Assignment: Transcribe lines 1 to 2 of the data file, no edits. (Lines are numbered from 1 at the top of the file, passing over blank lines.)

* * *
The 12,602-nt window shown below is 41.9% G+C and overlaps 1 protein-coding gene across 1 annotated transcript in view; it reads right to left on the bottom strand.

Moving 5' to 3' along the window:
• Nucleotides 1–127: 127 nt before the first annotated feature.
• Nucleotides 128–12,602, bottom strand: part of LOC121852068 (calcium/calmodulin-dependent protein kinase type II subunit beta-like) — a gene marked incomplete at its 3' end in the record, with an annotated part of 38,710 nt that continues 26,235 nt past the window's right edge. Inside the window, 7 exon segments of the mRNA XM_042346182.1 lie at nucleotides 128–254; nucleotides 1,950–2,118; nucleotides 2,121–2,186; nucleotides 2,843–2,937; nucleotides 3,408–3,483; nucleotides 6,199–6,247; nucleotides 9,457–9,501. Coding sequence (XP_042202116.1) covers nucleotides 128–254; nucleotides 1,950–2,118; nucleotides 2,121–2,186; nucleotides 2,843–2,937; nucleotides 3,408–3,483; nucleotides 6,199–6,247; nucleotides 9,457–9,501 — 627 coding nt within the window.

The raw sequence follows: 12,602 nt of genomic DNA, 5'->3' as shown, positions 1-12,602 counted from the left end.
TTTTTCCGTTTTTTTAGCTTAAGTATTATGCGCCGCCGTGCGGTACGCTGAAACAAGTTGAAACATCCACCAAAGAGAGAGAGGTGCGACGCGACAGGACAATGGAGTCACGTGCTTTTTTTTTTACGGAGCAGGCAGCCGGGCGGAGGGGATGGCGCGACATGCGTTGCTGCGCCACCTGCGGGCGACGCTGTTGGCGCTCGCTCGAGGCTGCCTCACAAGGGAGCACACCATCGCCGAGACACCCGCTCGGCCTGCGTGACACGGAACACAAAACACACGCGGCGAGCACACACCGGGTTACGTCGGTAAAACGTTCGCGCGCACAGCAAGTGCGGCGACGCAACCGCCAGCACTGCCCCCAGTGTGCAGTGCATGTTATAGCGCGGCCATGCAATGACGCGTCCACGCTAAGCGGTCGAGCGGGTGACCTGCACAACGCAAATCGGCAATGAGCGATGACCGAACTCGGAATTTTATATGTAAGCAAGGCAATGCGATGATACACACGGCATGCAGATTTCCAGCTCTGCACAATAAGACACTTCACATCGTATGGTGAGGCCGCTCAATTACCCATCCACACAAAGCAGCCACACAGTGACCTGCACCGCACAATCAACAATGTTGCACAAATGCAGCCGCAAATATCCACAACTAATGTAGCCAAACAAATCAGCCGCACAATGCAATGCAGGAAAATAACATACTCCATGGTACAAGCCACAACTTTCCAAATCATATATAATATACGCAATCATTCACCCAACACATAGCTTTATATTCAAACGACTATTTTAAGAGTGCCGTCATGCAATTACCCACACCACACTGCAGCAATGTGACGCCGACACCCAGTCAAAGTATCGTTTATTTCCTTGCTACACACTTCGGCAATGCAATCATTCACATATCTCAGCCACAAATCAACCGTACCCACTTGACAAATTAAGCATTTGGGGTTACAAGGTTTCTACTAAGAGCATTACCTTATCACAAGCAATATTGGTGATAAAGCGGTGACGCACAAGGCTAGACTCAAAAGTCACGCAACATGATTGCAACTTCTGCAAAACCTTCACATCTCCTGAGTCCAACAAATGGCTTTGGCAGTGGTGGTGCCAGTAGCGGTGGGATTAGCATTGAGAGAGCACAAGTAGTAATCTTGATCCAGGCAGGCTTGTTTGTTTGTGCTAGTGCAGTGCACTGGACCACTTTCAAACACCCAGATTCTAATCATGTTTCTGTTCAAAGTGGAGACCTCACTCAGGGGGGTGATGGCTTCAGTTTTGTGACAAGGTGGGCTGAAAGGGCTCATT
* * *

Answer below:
The 12,602-nt window shown below is 41.9% G+C and overlaps 1 protein-coding gene across 1 annotated transcript in view; it reads right to left on the bottom strand.

Moving 5' to 3' along the window: